Earlier in the week, Deb Duty shared a link to a cool Photoshop action from World's Best Actions, that mimics the iPhone Hipstamatic app. I've been seeing hipsta shots all over flickr and in other photoblogs and love the effect, but I'm a Blackberry owner and at least a year away from an upgrade opportunity through my provider.
Until now, I never wanted an iPhone anyway because I'm not a big fan of touch screen phones. But with all the cool photo apps available, I want to get into the whole iPhoneography game too.
Turns out, my options for non-touch screen smart phones are dwindling anyway. When my beloved BB Bold died, I was forced into a BB Torch, which is also a touch screen phone and I really hate it. Not only that, I went a few days thinking my Torch was lost so I called in an insurance claim and now I have a shiny new back-up that I should probably wear out (or lose) before I consider moving over to the iPhone side. So, this little free action was a great tip. I'm linking up with Deb's This or That Thursday with the photo shown above.
Once I started with this action, I had so much fun I almost couldn't stop. It seemed the perfect processing for my cache of photos from Cannonsburgh Village and it was easy to crank a bunch of them out in a short period of time. The image above received a comment on Flickr that the processing was more old fashioned than hipsta, and I started to wonder if I knew what hipsta was anyway. Then I realized I should also not assume all my readers do either, so I looked it up.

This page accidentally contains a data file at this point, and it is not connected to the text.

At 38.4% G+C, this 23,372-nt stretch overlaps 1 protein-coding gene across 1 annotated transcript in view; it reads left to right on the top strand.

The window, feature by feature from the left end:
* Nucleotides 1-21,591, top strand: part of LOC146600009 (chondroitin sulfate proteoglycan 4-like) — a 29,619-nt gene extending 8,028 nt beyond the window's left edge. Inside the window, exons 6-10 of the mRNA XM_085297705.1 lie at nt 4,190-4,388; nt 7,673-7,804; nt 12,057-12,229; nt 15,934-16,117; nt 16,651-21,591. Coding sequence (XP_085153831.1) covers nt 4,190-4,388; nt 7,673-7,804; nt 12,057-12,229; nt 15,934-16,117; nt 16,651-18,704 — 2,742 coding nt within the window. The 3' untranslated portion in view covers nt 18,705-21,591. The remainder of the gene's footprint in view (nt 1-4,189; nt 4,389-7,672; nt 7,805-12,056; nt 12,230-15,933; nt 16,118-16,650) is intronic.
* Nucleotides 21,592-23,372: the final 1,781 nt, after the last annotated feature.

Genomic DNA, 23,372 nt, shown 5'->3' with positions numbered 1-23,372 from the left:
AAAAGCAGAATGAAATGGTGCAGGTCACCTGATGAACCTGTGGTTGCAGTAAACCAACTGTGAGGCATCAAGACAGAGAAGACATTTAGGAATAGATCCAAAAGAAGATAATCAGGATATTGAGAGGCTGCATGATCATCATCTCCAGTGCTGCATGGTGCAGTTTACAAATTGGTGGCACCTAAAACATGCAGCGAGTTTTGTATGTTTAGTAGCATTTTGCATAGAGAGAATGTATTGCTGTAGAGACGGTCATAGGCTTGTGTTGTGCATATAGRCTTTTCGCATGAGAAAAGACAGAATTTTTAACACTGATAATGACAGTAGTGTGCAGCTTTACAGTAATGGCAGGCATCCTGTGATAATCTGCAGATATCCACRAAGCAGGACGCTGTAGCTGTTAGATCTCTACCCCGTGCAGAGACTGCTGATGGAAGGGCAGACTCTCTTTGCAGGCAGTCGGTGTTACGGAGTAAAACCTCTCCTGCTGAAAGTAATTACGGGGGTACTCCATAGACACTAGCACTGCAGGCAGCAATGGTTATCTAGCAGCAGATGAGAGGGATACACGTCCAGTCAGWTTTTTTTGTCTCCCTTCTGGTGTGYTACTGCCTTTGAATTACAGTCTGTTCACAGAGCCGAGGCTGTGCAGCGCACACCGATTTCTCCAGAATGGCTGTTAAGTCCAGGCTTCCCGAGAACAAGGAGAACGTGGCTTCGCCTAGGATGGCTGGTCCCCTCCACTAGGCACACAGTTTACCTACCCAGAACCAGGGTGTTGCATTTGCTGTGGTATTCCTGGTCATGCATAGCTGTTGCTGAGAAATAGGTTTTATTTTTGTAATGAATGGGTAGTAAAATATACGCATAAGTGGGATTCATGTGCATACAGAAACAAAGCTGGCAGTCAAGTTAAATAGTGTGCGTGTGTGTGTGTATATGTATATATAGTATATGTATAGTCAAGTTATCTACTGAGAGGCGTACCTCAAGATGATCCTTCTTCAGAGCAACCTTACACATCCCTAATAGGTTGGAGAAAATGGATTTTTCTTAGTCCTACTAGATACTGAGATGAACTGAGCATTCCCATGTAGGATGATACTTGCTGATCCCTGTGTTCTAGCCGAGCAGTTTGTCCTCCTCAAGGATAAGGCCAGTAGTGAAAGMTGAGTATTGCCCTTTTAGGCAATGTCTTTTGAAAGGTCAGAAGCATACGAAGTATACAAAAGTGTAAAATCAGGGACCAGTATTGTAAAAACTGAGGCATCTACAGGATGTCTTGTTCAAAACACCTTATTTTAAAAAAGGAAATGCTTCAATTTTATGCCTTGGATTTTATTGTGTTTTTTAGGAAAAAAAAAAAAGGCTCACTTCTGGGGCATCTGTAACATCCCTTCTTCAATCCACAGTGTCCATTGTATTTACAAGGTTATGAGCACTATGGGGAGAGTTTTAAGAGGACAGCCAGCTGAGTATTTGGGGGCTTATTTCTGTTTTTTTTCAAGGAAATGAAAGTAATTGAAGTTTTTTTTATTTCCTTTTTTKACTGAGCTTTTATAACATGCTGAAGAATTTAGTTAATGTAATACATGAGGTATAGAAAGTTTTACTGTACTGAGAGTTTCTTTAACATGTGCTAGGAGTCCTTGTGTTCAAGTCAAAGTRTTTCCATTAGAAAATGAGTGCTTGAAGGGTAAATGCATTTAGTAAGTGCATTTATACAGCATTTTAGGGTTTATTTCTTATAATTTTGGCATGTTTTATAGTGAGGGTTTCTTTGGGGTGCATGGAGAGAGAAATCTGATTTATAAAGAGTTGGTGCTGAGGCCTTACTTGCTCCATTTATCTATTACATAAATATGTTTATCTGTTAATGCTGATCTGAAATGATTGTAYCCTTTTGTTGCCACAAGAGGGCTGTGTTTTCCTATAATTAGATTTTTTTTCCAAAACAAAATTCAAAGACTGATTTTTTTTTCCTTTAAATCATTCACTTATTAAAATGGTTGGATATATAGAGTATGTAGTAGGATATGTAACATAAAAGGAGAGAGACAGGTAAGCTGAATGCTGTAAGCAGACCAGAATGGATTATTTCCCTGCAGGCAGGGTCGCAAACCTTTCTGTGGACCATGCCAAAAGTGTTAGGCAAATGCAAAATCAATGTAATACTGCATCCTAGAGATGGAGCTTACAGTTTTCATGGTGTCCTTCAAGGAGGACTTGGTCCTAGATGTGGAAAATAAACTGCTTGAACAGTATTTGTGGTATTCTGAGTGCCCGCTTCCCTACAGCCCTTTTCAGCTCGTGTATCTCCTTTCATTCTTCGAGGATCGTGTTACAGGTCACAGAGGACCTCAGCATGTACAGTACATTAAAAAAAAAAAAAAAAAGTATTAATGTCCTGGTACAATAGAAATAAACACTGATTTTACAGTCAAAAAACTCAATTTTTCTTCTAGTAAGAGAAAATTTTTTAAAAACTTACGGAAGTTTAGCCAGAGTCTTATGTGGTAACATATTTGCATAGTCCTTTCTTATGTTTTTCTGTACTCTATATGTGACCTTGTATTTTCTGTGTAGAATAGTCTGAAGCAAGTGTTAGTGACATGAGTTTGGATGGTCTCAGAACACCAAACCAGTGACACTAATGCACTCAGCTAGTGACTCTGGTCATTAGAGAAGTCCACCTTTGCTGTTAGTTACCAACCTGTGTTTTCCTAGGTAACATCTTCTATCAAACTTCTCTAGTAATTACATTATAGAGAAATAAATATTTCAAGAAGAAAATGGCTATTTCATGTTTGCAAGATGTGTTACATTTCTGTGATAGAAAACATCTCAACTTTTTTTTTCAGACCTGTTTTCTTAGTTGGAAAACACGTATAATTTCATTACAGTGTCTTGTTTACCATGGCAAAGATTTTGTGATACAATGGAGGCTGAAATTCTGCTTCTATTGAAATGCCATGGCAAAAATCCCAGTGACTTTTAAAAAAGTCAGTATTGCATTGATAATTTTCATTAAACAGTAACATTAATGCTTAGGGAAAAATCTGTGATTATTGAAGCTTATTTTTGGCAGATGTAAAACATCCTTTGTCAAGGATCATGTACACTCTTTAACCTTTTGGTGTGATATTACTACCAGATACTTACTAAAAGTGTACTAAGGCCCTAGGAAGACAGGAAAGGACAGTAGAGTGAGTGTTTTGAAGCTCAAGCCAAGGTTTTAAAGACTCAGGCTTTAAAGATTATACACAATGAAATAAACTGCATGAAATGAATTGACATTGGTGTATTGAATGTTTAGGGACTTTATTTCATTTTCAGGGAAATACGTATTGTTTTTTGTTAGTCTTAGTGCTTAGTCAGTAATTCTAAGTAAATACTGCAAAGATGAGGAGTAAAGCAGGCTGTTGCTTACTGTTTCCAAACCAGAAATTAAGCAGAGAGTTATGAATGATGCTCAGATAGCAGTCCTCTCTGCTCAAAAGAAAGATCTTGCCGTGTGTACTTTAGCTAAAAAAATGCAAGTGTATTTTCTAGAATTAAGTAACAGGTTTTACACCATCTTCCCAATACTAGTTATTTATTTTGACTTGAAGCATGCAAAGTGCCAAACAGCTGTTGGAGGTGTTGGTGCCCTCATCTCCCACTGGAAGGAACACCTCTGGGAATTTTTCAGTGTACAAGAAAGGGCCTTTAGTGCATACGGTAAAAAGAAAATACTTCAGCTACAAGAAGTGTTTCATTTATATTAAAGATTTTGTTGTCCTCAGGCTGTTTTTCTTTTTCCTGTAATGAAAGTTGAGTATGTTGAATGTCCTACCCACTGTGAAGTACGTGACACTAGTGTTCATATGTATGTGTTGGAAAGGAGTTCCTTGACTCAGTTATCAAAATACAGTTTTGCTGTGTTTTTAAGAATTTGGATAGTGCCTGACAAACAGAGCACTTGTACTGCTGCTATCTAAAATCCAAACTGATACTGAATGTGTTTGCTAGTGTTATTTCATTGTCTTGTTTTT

Hipsta is not to be confused with Hipster, the contemporary subculture whose defining style is to create appearance of "not caring." Creating that appearance seems to involve vintage clothes (read old and worn out). The only thing that the iPhone Hipstamatic app seems to have in common with Hipsters (other than maybe being used by the so-called "trust fund" hipsters) is its vintage appearance as it converts digital photographs into something that looks like an old analog polariod, or "fauxlaroid" as it is called by hipsta haters. So old fashioned and hipsta are pretty much the same thing it seems. Hipster is another subject entirely.
In the process of researching this, I discovered that the whole Hipstamatic and iPhoneography craze is somewhat controversial. Photography purists who have spent years of their lives learning the technical skills required to create this vintage feel seem to mightily resent how easily this effect can be created. Now that some of these photos are actually winning awards and recognition, the rift between "hipstmaddicts" and professional photographers is widening. One article I found predicts the Hipstamatic app will bring death to authentic photojournalism.
Way to burst my creative bubble. I was so proud of my little vintage "fauxlaroids" until I commenced to googling. Oh well, in the end I still think they are cool looking, and at this point in my journey while I learn the technical business and develop my style, these tools are fun and educational as well. When deconstructing the final result of the Photoshop action, I can tell from the layers what creates this effect so I could do it manually if I really wanted to. But, why go to all that trouble when it can be done with a click or two of a button?
So, hate on hipsta if you want - I don't care. Maybe I am getting a little Hipster attitude as well.
You can find more of my fauxlaroids (more to be added later for sure) on my Flickr site along with other differently processed images from my Cannonsburgh visit.
Today I am thankful for....